$ Cheap (entrees less than $10)
$$ Average (entrees $10-$18)
$$$ Expensive (entrees $19-$25)
$$$$ Half a paycheck (entrees $26 and up)
Ratings are based on a four-star scale
**** Excellent food, creative items and top notch service.
*** Good food, good value and nothing below reasonable expectations.
** Two stars are given to restaurants that are adequate but need improvement. You wouldn’t go out of your way to eat there again unless changes in quality and menu were made.
* One star is reserved for places that you would not recommend under almost any circumstances.
Authentic. Unpretentious. Memorable. If this describes how you prefer your Mexican cuisine, look for the line of people spilling out of the shockingly pink joint on Mississippi Ave. and your quest ends at Por Que No? Taqueria. Its popularity birthed a second location on Hawthorne Ave. With generations-old art, concrete floors and weathered tables, you’ll feel like you’ve clicked your heels three times and landed in Central Mexico. Owner Bryan Steelman has treated Portlanders to his concept of melding great food with a vibrant and lively atmosphere since 2004. The kitchen is a whirlwind of activity as handfuls of grains are transformed into the best house-made tortillas this side of Acapulco. Locally grown pork from Carlton Farms, chicken from Draper Valley Farms and beef from Cascade Natural are then stuffed inside and layered with fresh toppings: pineapple, cilantro, onions and queso fresco. Translation: savory Mexican cheese locally made at Ochoa Queseria in Albany.
Our recommendations? Camarones tacos, wild shrimp with crema and cabbage; barbacoa tacos, beef brisket braised inside banana leaves in a Yucatan-style three chile salsa; and calamari tacos with chili seasoning. Scratch margaritas with fresh sliced fruit deliciously calms the fire from the spices. Simply put—the best taco in town for $3.
The fourth location of this locally owned restaurant chain recently opened in Central Oregon right in the heart of downtown Bend. Within the bold and artistic walls of this “nuevo Mexican Peruvian” restaurant, full dinner service is offered until midnight (rare in town), but unlike the other locations, menu options are heavy on the Peruvian and light on the Mexican. Still, bright and flavorful margaritas ($9-$12) come with half-ashaker refills in mango/vanilla or tamarind rimmed with chili salt. The standard chips and salsa routine is elevated with an incredible verde cilantro sauce and light, crispy potato chips. Order the guacamole ($10) and your server brings out all the fresh ingredients whole, whipping up a custom dip worthy of its Aztec roots. Entrees ($14-$19) are full of intriguing and distinctive elements. From fried banana and wild prawns in mole to coca-cola braised pork to tropical quinoa, there is no risk of a bland experience. The traditional Peruvian—Asian influenced—dish, Lomo Saltado ($18), is excellent.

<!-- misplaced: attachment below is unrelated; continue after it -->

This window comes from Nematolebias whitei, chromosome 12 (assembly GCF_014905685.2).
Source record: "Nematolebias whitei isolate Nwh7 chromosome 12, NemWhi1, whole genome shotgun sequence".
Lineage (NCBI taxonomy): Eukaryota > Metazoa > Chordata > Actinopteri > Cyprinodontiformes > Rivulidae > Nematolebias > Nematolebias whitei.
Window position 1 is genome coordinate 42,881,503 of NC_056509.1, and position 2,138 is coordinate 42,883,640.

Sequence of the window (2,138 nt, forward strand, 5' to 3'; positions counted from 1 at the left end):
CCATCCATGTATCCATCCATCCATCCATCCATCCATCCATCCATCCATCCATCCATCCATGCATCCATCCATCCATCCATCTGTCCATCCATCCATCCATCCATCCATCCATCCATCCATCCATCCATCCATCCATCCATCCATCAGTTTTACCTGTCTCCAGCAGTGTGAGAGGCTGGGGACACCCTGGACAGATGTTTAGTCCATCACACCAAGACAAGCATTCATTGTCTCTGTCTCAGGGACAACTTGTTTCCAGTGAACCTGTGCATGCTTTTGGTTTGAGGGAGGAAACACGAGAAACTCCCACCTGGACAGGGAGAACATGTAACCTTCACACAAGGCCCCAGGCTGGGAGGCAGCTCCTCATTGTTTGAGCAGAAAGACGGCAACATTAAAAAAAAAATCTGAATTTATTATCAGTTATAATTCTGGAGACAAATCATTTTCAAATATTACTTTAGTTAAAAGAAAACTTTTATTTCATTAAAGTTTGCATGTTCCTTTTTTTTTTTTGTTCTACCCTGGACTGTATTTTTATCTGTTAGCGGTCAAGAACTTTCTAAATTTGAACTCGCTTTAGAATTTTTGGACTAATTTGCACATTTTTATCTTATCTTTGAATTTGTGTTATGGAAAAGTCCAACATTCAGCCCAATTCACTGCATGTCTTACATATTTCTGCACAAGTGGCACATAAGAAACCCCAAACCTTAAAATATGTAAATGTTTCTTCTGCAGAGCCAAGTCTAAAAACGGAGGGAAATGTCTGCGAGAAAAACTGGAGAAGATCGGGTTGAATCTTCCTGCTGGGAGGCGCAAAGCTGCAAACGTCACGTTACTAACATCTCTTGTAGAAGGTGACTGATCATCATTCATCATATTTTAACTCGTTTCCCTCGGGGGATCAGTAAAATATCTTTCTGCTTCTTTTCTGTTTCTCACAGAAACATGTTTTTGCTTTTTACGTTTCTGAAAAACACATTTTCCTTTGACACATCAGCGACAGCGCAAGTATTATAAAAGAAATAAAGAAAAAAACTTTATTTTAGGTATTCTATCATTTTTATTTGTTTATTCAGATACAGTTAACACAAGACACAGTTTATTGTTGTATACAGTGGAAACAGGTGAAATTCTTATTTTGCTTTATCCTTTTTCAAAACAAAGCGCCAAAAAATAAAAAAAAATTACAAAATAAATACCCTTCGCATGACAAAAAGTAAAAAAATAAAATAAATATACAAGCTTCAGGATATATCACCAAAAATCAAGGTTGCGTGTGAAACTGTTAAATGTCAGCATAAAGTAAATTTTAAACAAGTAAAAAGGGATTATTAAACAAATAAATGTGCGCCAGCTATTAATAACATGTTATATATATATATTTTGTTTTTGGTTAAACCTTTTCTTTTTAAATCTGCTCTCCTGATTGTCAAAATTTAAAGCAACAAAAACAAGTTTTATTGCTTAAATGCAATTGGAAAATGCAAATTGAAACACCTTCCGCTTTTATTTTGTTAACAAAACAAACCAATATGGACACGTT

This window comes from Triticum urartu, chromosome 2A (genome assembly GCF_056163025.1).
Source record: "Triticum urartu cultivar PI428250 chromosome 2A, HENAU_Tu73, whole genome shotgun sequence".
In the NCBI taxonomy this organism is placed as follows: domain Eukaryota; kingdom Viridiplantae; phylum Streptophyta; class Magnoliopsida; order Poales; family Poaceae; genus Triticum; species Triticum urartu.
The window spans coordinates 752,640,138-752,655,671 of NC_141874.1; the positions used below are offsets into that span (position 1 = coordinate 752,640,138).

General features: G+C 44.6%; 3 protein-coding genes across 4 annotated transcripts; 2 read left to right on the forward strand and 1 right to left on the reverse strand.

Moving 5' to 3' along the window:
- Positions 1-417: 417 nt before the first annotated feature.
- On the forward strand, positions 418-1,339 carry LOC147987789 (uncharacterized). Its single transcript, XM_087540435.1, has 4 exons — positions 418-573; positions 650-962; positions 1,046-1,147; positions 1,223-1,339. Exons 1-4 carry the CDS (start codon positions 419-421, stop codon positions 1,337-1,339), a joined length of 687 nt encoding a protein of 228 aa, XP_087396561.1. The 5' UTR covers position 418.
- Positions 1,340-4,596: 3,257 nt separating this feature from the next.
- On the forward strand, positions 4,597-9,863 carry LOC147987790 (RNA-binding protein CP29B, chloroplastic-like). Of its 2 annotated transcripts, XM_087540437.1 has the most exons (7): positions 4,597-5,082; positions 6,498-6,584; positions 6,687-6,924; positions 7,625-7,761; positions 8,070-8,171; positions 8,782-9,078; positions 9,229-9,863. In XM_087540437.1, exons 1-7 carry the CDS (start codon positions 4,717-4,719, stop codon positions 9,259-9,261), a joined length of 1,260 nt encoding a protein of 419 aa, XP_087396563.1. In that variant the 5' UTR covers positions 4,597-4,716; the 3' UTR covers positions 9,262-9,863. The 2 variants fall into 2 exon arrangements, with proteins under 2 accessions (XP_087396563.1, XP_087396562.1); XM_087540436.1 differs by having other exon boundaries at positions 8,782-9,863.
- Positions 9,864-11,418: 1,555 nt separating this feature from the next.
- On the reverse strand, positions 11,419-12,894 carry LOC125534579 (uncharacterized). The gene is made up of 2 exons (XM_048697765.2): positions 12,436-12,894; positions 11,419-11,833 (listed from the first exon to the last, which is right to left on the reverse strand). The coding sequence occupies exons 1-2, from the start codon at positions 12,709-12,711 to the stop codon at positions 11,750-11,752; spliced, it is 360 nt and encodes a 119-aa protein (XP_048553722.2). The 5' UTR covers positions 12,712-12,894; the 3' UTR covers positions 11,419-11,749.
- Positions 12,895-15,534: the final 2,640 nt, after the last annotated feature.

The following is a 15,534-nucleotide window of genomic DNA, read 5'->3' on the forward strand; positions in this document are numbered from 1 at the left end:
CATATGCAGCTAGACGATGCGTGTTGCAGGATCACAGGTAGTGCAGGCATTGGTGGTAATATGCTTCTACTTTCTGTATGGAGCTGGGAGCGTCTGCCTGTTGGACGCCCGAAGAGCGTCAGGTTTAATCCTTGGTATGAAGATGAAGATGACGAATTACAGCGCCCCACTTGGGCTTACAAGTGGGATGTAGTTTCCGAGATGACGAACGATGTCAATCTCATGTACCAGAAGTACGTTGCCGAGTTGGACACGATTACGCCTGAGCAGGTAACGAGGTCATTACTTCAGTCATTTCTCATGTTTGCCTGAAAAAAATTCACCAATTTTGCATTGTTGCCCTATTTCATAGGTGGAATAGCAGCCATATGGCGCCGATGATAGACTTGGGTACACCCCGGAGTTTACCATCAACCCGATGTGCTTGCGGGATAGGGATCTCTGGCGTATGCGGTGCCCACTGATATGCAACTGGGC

Tacos Michel is parked on a small lot on the outskirts of Medford and serves some of the best authentic Mexican food. The namesake tacos are among patrons’ favorites as perfectly seasoned, thinly chopped chicken, beef or pork options are cradled in a double layer of soft corn tortillas topped with fresh cilantro, cabbage and homemade salsa. A lime wedge and grilled onions add more flavor. The chicken enchilada plate includes three healthy enchiladas, homemade beans and rice. The menu has a little something for everyone, from $1.50 tacos and $5 burritos, to shrimp platters and cow tongue. The recession-proof menu tops out at $12.50 for a seafood platter including shrimp, octopus and crab, while $7.50 gets you a filling quesadilla or enchilada plate. The house special horchata or the fruit soda jarritos quench your thirst. With its old peeling signs, Tacos Michel is not about the ambiance—it’s all about the food.
It’s not your first date and maybe not your second but, after the pretense has washed off in cloth napkins, La Posada in Madras is where you go if you want authentic Mexican food. Alongside bright colors and endless accordion music, La Posada serves up excellent carne asada burritos ($5.80), with onions, tomatoes, peppers and avocados. A side cart carries four tomatillo and garlic sauces, grilled onions and sautéed peppers— all on ice. The chips are homemade and the salsa is a simple and tasty pico de gallo. The horchata ($1.60) is a sweet and authentic counterpoint to the spice of the meal. The menu covers all the traditional foods, but the burritos are the main attraction.
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